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The Dichotomy of Young Thug: A Listen to “Slime Season 2”

11143731_1732766196950172_605582329208550567_nYoung Thug’s newest release, a 22-track mixtape dubbed Slime Season 2 (a successor to September’s Slime Season) is a confluence of two things: hip-hop club hooks and Young Thug realizing he is in love.

The album starts off as any other of Thug’s. The bass and trap hook pound on “Big Racks,” a standard hip-hop anthem of victory. Thug champions his ability to stack the paper in a society and culture (in his case, Georgia) that is systemically designed to prevent him from doing so. Upon first listen this is all one gleans, yet upon successive listens more layers pop into focus. Young Thug uses his voice not only as his primary tool for communicating melody and lyrics, but also as percussion. His timbre screeches high into the mesosphere of the human larynx, and occasionally will morph into garbled nonsense. Sounds akin to “skrrrrrrr” and “shoom” and “yuh” populate the songs, even on some of the slow jams. Yet these are never done to excess, fortunately as that would become distracting, but rather as accent marks on a sheet of paper. Thug’s vocal tricks and instrumentation choices make this album layered as a city, some buildings underground and others poking into sunshine.

The sixth track on the tape, “All Over” is evidence of Thug’s commitment to unpredictably. Right as the album settles into a formula (electric intro, drums descending into kick-snare combo, verse, hook, verse, outro), this track begins with an intro of either a harpsichord or acoustic guitar. While the inclusion of these instruments on a rap album is not surprising in and of itself, it is a surprising shift for this album. It then proceeds into the equation we have come to know, but this slight deviation was welcome. Yet this only sets up the next track, “Mind Right.” This track was produced by Wheezy, one of Thug’s newest producers. Wheezy’s tracks take on a futuristic and ethereal quality. Beneath Thug’s words glisten a choir of humming ghosts who rest upon the scaffold of some alien shimmering. High falsettos in a darkened place. The combination of harsh lyrics and these shrouds is enticing. “I swear to God man my diamonds they come from New York and yo shit looking sunny/You come with them bad boy that shit better be wrapped up like muhfucking mummy.” He and Wheezy could have paired these words with righteous drums and throbbing bass, yet they laid it all amidst celestial howling.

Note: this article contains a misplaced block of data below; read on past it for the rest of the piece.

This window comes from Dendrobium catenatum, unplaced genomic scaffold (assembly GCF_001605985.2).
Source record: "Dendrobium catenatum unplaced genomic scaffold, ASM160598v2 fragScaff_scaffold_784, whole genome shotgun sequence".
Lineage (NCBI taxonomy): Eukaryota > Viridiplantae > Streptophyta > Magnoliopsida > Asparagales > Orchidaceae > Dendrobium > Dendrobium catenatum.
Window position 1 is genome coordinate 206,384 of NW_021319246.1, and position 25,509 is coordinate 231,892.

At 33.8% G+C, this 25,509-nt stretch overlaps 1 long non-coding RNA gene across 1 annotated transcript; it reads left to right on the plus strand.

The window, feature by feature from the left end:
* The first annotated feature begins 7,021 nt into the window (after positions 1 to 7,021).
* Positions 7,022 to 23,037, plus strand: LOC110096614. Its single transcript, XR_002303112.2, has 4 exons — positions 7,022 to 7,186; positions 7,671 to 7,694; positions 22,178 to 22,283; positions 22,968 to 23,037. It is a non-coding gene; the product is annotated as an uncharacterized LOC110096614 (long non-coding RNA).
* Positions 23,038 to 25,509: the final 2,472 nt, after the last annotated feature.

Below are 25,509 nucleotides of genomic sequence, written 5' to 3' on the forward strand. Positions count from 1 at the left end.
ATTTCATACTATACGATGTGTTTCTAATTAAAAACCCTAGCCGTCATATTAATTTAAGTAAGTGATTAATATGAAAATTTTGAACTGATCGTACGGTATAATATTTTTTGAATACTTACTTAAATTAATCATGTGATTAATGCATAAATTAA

This moves nicely into Thug’s diction. His stream of consciousness style of writing is part of what makes his music so fun to listen to. Collaborator and friend to Thug, Metro Boomin, has gone on record saying Thug’s breakout hit “Stoner” was written “in about fifteen minutes.” Naysayers could easily label this as laziness or shoddy craftsmanship, yet in Thug’s brevity is an argument for skill. His lines, though deceptively simple, have a way of sticking in the mind. As in “Thief in the Night feat. Trouble,” Thug challenges a would-be partner “I look good as your dad on a Friday.” Meaning here is elusive and ultimately irrelevant. It fits in the meter and it delivers the message that Thug is better than some poser. Another line with staying power pounds in “Hey, I” amid a mellow bass hook, “Now you’re rich got eyes like December.” A beautiful phrase, though outwardly silly, captures the mood of the song expertly.

As the mixtape progresses through almost two dozen tracks, the bravado and anger give way. Or they are perhaps eclipsed. In the song “Never Made Love feat. Rich Homie Quan” Thug chants a phrase almost disarmingly honest: “Never made love, never felt love/Never made love, never felt love/Never made love, never felt love.” This phrase repeated over and over again is a heartbreaking window into the sanctum of Young Thug’s heart. Perhaps this is Kendrick Lamar’s legacy, the opening up of hip-hop to bear witness to harsher and more raw forms of emotion. That’s not to say that Young Thug was not been expressing himself in this way before Slime Season 2. A single listen of “Constantly Hating” will easily disprove that notion. But what a lovely fusion. The mixtape showcases Thug’s ability to spit something powerful like “Big Racks” and concurrently lament his inability to form a lasting connection. The closing line in SS2 may be telling in which emotion ultimately wins out: “I just want to be loved.”

The mixtape can be heard and downloaded here or here.

Words by Evan Nyarady.

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